583 553 120 :enohP

Call Phone: 021 355 385 Daryl Walsh today

Advertise your services here. 587 1660

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Carpet Cleaning

LawnDaryl Walsh Mowing

Over 10 years experience in property maintenance...from front gate to back fence 

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The transition period comes into force immediately on the date of this notice.

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The Recovery Manager for the purposes of the transition period is Michael Anthony Mendonça.

Exc. Refs. ssenComp isuB lacoL Rates. All work The transition period expires 28 days after the time and date • Exciting new fabrics • Wide range of blinds 58guaranteed. 3 553 120 :enoon hPwhich the notice of the transition period is given. • Colour consultancy • Installation - Repairs • 3 year guarantee FREE QUOTES 0224 874 40 :rO Declared FREE by measure and quote Marcus Ph: 973-4343 Mon-Fri 8.30am-5pm, Sat 10am-2pm mor ocMb .liam g@ tuodnanievJustin fihgHours: ih Mark Lester 021 764-831




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Notice by Mayor of • Lawnsnoti•oHedges morP yluJ local transition period • Sections • Gardens

Spring Lawn Mowing

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Declared at -Wellington on 14 December 2016 Ph: 04 472 9920

REG DRAINLAYER Graham Plumbing & Drainage Ltd Call John 970 2409 or 027 457 4999 44236

Funeral Directors

0800 333 309 Our prices for funerals

 For a direct cremation $1900.00*  For a full funeral service at a local venue or church followed by cremation

 For a full funeral service at a local venue or church followed by burial



*Some conditions may apply. Phone us now for full details. PRICES VALID UNTIL 31 DECEMBER 2016


Servicing the entire Wellington Region

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Wednesday December 21, 2016


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Wednesday December 21, 2016



Cricket holds strong in the northern suburbs By Sharnahea Wilson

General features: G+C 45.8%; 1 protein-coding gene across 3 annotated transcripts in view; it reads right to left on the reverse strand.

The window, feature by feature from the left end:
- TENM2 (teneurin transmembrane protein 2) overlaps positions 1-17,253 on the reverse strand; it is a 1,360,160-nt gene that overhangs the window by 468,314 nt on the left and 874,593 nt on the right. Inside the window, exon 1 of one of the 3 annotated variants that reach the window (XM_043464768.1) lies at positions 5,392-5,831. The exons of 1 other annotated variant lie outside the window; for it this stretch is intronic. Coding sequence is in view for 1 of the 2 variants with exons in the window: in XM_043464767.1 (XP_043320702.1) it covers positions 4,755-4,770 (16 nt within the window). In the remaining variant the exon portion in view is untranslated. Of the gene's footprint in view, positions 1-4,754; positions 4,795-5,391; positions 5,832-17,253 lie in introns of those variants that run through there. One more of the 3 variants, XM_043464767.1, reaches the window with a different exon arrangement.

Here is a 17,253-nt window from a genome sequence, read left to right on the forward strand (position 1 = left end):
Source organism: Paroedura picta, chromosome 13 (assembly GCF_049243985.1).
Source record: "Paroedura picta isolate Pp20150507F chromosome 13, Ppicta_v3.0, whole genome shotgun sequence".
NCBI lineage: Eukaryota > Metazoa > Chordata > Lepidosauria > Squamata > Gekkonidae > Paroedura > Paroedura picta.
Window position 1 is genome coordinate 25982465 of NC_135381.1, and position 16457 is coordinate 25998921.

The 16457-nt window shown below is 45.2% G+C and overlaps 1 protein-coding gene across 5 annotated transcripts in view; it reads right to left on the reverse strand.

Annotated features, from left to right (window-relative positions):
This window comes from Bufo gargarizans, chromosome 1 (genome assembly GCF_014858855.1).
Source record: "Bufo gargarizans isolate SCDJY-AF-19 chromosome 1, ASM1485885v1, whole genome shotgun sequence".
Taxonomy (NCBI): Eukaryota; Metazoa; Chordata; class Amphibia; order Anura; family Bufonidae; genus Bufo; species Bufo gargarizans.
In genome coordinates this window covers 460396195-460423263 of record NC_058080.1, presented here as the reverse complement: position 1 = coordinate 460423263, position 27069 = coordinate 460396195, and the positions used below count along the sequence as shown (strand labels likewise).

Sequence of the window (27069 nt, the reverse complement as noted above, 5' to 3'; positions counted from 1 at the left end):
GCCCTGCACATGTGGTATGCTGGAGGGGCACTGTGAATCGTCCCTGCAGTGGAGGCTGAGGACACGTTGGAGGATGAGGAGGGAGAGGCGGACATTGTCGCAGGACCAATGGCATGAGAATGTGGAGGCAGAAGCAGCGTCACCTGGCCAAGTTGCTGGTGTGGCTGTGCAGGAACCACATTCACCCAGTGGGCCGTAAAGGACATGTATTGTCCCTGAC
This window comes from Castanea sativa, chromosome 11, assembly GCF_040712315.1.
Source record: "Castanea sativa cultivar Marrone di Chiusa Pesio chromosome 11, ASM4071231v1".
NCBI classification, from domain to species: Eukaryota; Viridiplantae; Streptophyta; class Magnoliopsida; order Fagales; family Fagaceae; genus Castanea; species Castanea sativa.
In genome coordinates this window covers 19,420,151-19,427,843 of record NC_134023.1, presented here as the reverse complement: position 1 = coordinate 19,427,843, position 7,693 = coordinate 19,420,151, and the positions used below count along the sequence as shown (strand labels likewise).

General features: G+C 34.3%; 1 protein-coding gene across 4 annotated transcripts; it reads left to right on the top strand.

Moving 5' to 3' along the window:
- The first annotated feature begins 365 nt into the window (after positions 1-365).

It has been a positive couple of weeks for cricket in the area, with young Johnsonville and Onslow players taking out tough competitions.

Last Sunday Wellington North, made up of boys from Johnsonville Cricket Club and the Onslow Junior Cricket Club, had their last game in the Year 8 Zone Tournament. Wellington played and won three rounds, two less than were scheduled due to bad

weather, meaning they landed first equal with another team who also won all their games. Other teams in the tournament represented Upper Hutt, Lower Hutt, North City, Wellington South and Wellington West.

The Johnsonville Junior Premier Boys team won their grade at the weekend. PHOTO: Supplied

The team played two of their three games, including their final game last Sunday, at Kilbirnie Park. Johnsonville Cricket Club manager Rick Mudgway commended the coaching and management team for the Wellington North team Anthony Tuck, Mike Gilchrist, and Martin Seddon. “I think it reflects the strength of Year 8 cricket that is in the Onslow/ Johnsonville area,” Rick said. Following the tournament there has been two Wellington Year 8 representative teams announced to take part in the North Island Year 8 tournament from January 23 to 26 in the Hawkes Bay next year. Included in those chosen teams are four Onlsow players; James Hoskin, Hiroshi Craigie, Joseph Alexander and Alex Thompson, as well as five Johnsonville players; Matthew Nel, Elliot Seddon, Daniel Stevens, Kevin Weerasundara and Anthony Kendrew. On another high note, the Jonsonville Junior Premier Boys team won the Premier Boys grade at Churton Park, after beating Collegians on Saturday. Rick said he was proud of how the young cricketers have been beforming and he hoped the sport continued to grow in the area.